Bones provide 'irrefutable evidence' that ancient Britons were cannibals

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The Independent Online

Archaeologists have the first firm evidence that the Ancient Britons were cannibals. The discovery has immense implications for our understanding of ancient native religions.

Archaeologists have the first firm evidence that the Ancient Britons were cannibals. The discovery has immense implications for our understanding of ancient native religions.

Excavations in Gloucestershire are yielding up the shattered bones of human sacrificial victims, some of whom appear to have been partially devoured in cannibalistic rituals.

Discovered at the bottom of what, in ancient times, had been a 10-metre-deep natural pit, the human remains date from around the time of the Roman conquest of Britain and may have been deposited there by Celtic Druid priests as part of a mass sacrificial rite connected with armed opposition to the Roman invaders.

It is known from the writings of Julius Caesar that, in Celtic religion, victory in battle could only be guaranteed if human sacrifices were offered beforehand. For the gods to help the Celts in the taking of enemy life, they had to be offered sacrificial lives in exchange.

There are many examples of single human sacrifices having been carried out by Iron Age northern Europeans - including the Celts of Britain - but this is the first time that archaeologists in northern Europe have discovered what appears to be a mass human sacrifice from this period, and certainly the first one involving cannibalism.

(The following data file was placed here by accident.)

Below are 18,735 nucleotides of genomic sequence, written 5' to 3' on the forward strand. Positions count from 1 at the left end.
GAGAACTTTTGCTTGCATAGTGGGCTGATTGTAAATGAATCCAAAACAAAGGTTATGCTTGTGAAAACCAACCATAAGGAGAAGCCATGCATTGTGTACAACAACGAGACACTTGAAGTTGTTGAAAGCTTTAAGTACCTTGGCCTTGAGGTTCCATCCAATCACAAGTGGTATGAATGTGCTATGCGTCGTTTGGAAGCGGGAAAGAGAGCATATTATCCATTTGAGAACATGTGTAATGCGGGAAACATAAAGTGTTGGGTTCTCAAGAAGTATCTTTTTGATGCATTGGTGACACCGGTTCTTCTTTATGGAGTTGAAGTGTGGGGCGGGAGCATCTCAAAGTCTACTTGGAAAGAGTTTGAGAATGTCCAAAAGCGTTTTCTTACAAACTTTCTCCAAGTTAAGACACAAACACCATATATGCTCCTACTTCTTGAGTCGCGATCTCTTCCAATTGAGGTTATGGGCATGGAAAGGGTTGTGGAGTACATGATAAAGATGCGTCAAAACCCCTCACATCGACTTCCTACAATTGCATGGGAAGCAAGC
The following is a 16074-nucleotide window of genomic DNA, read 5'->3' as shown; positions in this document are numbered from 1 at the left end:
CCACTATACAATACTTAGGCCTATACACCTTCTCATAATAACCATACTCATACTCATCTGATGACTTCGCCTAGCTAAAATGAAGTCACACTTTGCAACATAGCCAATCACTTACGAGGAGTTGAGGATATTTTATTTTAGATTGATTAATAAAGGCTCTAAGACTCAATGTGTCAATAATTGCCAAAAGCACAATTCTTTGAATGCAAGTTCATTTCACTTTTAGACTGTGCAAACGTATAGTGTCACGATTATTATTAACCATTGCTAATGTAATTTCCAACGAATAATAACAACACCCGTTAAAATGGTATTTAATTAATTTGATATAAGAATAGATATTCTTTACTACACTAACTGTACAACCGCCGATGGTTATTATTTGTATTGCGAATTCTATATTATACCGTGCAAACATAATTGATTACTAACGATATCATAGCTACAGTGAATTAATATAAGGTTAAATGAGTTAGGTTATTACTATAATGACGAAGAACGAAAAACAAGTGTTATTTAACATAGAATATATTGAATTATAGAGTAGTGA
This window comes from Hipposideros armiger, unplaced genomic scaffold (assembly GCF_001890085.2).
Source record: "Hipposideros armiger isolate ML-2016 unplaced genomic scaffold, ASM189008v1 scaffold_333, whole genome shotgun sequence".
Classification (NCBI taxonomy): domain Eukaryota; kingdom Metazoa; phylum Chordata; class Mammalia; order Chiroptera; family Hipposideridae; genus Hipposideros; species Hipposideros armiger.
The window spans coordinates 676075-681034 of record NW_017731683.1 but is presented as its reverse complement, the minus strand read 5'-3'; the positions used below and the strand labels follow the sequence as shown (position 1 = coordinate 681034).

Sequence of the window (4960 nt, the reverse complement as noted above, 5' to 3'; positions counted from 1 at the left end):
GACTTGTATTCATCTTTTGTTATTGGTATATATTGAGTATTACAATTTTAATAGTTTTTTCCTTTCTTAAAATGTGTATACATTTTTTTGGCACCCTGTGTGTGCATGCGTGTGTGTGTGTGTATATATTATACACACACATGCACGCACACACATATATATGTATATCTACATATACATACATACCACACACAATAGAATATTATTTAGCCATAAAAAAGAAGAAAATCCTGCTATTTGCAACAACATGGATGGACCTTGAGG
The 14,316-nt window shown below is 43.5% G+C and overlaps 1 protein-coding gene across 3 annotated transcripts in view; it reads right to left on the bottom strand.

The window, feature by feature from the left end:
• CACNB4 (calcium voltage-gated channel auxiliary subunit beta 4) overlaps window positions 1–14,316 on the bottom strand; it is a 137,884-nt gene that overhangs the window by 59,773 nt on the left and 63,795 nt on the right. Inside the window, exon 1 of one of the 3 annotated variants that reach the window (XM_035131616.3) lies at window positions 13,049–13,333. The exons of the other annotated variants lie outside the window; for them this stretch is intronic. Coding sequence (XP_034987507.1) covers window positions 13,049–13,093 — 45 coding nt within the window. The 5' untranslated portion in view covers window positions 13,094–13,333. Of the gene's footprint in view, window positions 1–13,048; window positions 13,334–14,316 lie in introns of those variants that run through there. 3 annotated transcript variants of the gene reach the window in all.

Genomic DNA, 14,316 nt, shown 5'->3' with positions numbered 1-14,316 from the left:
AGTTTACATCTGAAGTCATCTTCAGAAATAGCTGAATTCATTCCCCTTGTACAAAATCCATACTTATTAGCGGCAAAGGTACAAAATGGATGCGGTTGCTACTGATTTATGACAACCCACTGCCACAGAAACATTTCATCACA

So far the excavations in the ancient pit - directed by Mark Horton, reader in archaeology at the University of Bristol - have yielded the remains of seven human corpses, at least one of which appears to have been subjected to cannibalistic activity. But only 5 per cent of the bone deposit has so far been excavated and up to 40 more bodies probably still remain to be discovered.

Because healthy respected males were essential to military victory, the ancient Celts preferred to sacrifice criminals or cripples - and this practice is confirmed by some of the material excavated so far at the site, Alveston in south Gloucestershire. One individual probably suffered from Pagets disease while another appears to have been severely disabled.

"The evidence for cannibalism is irrefutable," said Dr Horton. Analytical work carried out at Bournemouth University for a special television programme being broadcast on Channel Four this Thursday, shows that one human femur had been split longitudinally - a practice that would only have been carried out if the people making the sacrifice wanted to extract human marrow.

Significantly, the human bones were intermingled with the remains of dogs. Indeed it is likely that these animals were sacrificed along with the humans, perhaps to accompany them to the land of the gods of death, the underworld. Dogs and pits in the ground were often associated in Celtic tradition with the land of the dead.

The Channel Four special 'Timeteam' programme on the discovery will be broadcast at 9pm on Thursday.

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